Also this week: the scholarly literature as a mud moat, people named Neil vs. imposter syndrome, Joe Felsenstein was way ahead of you, compression algorithms vs. pop lyrics, induction vs. deduction vs. abduction, game theory vs. grade inflation, how to interview for a British PhD position, and MOAR.
Remember: I need your help identifying ecologists hired into tenure-track assistant professor faculty positions at N. American colleges and universities in 2016-17.
Francis Su, outgoing President of the American Mathematical Association, marked the end of his term with a speech on mathematics for human flourishing. I won’t try to summarize it, just go read it. Best thing you’ll read all week, I promise.
Markus Eichhorn on discovering that pioneering plant ecologist Heinz Ellenberg was a Nazi collaborator. Ellenberg was part of a scientific team assembled by enthusiastic fascist Otto Schultz-Kampfhenkel to produce maps for the German military. Markus suggests that scientists and their science ought to be evaluated separately. I agree.
“Vast literatures” as “mud moats” that prevent productive online discussion of controversial topics. Includes a very interesting suggestion, the “two paper rule”, that might improve matters.
Sticking with Noahpinion: he says that economists need to do a better job of linking theory and data. Read it, compare to how ecologists link theory and data.
Following on from the previous link: You probably think that the two modes of inference are deduction and induction. But there’s a third: abduction. Also known as “inference to the best explanation”. It’s a fascinating, understudied, and controversial topic in philosophy of science, since it’s not easy to say what distinguishes a good abductive inference from overfitting and researcher degrees of freedom. The philosophical literature on abduction is of direct practical scientific relevance since many everyday scientific inferences are best thought of as abductive rather than inductive or deductive. Here’s a great accessible primer on abduction in the context of economics, that applies straightforwardly to ecology as well. And here’s another accessible primer aimed at philosophers. (ht @Noahpinion)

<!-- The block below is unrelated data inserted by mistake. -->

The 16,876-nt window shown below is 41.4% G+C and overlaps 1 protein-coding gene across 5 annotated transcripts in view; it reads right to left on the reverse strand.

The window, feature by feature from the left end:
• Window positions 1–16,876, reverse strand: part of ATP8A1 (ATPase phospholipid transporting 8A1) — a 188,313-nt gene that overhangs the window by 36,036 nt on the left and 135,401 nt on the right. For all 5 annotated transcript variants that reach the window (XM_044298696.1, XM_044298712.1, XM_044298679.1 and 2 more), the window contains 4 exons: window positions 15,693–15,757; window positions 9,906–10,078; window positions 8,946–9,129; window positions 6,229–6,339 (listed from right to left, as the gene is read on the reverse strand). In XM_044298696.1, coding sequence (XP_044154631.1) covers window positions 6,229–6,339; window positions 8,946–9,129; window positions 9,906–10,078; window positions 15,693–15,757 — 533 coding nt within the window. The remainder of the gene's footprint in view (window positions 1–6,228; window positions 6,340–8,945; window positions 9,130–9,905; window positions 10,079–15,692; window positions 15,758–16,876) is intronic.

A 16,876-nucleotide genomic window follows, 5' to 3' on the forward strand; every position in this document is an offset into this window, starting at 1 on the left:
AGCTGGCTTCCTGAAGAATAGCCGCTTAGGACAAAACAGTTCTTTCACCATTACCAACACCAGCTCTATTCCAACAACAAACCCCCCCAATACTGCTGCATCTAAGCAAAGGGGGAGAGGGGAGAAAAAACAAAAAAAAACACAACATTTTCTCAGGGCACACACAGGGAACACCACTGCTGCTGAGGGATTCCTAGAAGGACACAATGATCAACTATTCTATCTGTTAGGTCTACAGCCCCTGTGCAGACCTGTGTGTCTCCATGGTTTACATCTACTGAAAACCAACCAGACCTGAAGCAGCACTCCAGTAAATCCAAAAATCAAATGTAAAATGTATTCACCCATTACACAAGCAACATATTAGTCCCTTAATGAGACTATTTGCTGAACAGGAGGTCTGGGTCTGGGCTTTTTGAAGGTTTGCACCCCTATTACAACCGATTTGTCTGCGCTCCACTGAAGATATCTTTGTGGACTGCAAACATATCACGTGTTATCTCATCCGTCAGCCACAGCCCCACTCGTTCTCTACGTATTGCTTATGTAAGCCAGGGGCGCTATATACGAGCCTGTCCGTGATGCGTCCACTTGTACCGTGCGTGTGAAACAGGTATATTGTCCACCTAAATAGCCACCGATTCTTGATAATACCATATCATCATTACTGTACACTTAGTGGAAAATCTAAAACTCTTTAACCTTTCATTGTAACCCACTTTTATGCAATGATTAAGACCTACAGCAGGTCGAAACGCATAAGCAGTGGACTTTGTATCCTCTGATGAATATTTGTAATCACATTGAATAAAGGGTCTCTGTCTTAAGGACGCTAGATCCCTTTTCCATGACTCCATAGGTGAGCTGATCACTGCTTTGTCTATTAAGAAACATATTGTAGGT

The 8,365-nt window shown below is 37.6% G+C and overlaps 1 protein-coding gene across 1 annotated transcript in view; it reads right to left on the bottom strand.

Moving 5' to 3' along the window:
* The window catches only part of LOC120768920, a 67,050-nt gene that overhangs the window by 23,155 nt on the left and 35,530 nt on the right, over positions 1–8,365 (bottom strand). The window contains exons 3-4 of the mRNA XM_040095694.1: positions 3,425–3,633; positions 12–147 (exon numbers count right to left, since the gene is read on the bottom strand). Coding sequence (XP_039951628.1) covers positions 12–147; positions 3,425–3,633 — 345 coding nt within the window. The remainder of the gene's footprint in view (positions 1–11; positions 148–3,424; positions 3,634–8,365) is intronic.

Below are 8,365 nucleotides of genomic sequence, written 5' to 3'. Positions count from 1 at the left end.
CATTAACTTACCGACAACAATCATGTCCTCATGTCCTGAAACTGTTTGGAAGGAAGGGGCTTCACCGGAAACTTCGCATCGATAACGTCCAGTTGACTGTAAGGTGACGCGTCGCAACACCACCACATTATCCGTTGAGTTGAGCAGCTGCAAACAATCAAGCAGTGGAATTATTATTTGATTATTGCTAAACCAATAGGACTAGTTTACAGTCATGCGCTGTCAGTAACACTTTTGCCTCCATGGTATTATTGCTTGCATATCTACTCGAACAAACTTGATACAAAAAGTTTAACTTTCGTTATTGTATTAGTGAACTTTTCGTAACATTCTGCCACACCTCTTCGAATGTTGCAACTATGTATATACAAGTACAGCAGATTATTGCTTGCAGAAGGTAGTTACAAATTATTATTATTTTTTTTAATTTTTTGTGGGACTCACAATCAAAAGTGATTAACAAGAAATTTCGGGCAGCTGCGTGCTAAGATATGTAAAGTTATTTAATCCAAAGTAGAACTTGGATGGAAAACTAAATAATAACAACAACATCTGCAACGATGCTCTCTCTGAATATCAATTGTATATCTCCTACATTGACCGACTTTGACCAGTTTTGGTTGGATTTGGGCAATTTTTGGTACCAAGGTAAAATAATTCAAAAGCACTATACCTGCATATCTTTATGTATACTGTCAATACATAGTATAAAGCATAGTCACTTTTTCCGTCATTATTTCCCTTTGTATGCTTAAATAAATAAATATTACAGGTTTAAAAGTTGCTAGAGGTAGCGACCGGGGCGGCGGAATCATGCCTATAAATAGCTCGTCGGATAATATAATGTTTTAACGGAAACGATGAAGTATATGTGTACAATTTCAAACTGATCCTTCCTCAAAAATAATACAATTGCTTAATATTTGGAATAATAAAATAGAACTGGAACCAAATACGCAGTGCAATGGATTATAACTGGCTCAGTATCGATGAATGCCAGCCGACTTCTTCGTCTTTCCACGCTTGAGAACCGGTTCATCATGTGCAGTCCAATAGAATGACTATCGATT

Hoisted from the comments: In past posts I’ve asked readers to name neglected should-be classics in ecology and evolution. Writing in Am Nat, Pennell & O’Connor suggest a candidate: Felsenstein 1978 on the evolution of ecosystems. Joe Felsenstein’s name also comes up in discussions of everything from great acknowledgments to amusing co-authors to classic contrarian papers. In another old post that I can’t find just now, I asked readers to name current or past scientists who would be, or would’ve been, great bloggers. I’m embarrassed that Joe Felsenstein’s name didn’t come up–he should’ve been right at the top of the list!
The Trump administration is making it harder to access all sorts of government data. This seems to me like the sort of thing that scientists ought to push back against hard, and that scientists can push back against without being seen as left-wing partisans. (ht @dandrezner)
Grade inflation and compression is a thing, especially (but not exclusively) at elite US prep schools, colleges, and universities. In response, some elite institutions are proposing to get rid of grades entirely in favor of qualitative transcripts that would resemble reference letters. Catherine Rampell argues that this move is what game theory would predict–and that it’s not in the interests of less well-off students. (ht Crooked Timber, which has commentary)
Wait, cicada brood X is emerging 4 years early? Anybody know more about this? Is it always the case that there’s a ton of within-brood variance in emergence time?
Sticking with Aaron: advice for anyone editing a book of contributed chapters. The final piece of advice is “don’t do it!”
I’m a bit late to this, so slightly belated congratulations to David Tilman FRS! (ht@JeffOllerton)
Neil Gaiman on Neil Armstrong’s (and his own) imposter syndrome. (ht @jtlevy)
Pop lyrics are getting more repetitive. As demonstrated via compression algorithms. (ht Marginal Revolution)
And finally, a cheerful visual history of philosophy. 🙂 (ht @kjhealy) Which inspired me to do the same thing for evolutionary biology. Behold:
NSF’s DEBrief blog posted the results of this year’s round of preproposal reviews in DEB. The cluster “invite” rates ranged from 24-29%.